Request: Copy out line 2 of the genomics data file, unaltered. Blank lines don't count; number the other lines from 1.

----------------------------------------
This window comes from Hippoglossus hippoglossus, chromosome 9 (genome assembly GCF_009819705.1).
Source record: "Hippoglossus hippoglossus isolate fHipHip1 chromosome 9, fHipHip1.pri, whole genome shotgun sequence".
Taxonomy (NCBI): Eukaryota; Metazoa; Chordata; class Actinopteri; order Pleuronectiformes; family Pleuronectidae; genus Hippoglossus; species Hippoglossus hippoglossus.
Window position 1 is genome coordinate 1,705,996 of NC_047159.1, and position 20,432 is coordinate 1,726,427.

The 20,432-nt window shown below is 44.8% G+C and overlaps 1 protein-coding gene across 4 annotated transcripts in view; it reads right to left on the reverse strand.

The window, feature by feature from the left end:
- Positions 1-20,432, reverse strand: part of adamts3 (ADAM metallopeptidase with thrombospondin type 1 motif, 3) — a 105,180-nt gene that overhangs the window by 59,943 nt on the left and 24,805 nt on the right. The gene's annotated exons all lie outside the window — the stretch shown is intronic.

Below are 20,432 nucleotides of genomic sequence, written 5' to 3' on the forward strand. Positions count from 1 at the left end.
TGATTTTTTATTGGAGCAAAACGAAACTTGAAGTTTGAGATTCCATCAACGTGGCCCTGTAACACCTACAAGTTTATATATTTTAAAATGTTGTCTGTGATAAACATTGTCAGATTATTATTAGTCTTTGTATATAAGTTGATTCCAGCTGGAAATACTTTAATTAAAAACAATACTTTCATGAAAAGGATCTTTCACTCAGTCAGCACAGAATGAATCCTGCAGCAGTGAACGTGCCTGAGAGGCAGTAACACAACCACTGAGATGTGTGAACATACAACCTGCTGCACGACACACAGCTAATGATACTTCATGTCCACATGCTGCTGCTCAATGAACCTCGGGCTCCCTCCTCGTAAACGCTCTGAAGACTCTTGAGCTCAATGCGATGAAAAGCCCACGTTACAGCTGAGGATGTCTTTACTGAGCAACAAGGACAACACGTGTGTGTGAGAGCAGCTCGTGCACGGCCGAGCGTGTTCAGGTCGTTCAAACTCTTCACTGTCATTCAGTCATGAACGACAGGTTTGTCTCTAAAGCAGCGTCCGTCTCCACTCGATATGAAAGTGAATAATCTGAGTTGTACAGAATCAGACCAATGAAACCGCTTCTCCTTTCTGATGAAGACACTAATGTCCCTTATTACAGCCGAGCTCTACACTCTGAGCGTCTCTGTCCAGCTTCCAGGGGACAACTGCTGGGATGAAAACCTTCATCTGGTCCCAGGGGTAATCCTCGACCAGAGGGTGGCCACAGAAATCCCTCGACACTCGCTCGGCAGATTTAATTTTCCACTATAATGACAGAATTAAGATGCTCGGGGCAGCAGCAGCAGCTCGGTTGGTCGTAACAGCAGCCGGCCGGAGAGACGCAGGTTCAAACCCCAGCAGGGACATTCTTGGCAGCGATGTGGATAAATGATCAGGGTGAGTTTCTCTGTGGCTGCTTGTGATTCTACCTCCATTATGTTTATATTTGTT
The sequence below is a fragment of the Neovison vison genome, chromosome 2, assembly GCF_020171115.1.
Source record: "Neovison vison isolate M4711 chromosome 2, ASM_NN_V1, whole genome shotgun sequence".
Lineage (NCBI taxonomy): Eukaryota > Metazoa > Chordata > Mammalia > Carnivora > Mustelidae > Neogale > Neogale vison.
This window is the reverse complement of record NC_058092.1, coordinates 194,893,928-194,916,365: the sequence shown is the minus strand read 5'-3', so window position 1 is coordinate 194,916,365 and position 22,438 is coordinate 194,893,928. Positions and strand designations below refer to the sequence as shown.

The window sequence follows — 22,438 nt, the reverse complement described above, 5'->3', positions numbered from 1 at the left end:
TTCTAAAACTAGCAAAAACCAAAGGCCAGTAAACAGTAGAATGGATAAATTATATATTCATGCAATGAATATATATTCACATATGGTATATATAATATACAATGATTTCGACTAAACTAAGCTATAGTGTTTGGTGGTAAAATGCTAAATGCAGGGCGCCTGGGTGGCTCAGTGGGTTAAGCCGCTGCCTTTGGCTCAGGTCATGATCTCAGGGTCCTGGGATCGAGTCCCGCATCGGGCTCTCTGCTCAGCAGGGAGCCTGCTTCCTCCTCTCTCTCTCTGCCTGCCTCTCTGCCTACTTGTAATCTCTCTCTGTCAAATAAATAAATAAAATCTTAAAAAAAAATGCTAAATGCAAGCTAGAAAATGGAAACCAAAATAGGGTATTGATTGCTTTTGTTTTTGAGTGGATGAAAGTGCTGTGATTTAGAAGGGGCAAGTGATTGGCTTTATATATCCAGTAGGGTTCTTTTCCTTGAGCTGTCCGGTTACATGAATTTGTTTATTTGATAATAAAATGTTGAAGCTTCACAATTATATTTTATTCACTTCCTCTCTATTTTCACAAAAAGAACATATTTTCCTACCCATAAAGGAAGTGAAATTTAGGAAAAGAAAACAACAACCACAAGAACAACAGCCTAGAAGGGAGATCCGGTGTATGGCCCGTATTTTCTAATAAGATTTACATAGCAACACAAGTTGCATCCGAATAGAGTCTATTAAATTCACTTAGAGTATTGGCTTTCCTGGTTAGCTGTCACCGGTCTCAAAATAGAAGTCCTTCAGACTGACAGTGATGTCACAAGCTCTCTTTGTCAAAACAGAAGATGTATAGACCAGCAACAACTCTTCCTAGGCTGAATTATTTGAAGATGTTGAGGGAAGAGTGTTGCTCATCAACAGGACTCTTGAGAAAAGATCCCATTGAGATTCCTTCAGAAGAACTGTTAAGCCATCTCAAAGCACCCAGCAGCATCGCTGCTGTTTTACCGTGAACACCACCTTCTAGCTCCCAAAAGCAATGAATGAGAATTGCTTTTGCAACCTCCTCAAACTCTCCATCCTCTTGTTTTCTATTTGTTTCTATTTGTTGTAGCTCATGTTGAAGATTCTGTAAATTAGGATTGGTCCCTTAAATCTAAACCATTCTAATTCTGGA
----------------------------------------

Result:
Source record: "Hippoglossus hippoglossus isolate fHipHip1 chromosome 9, fHipHip1.pri, whole genome shotgun sequence".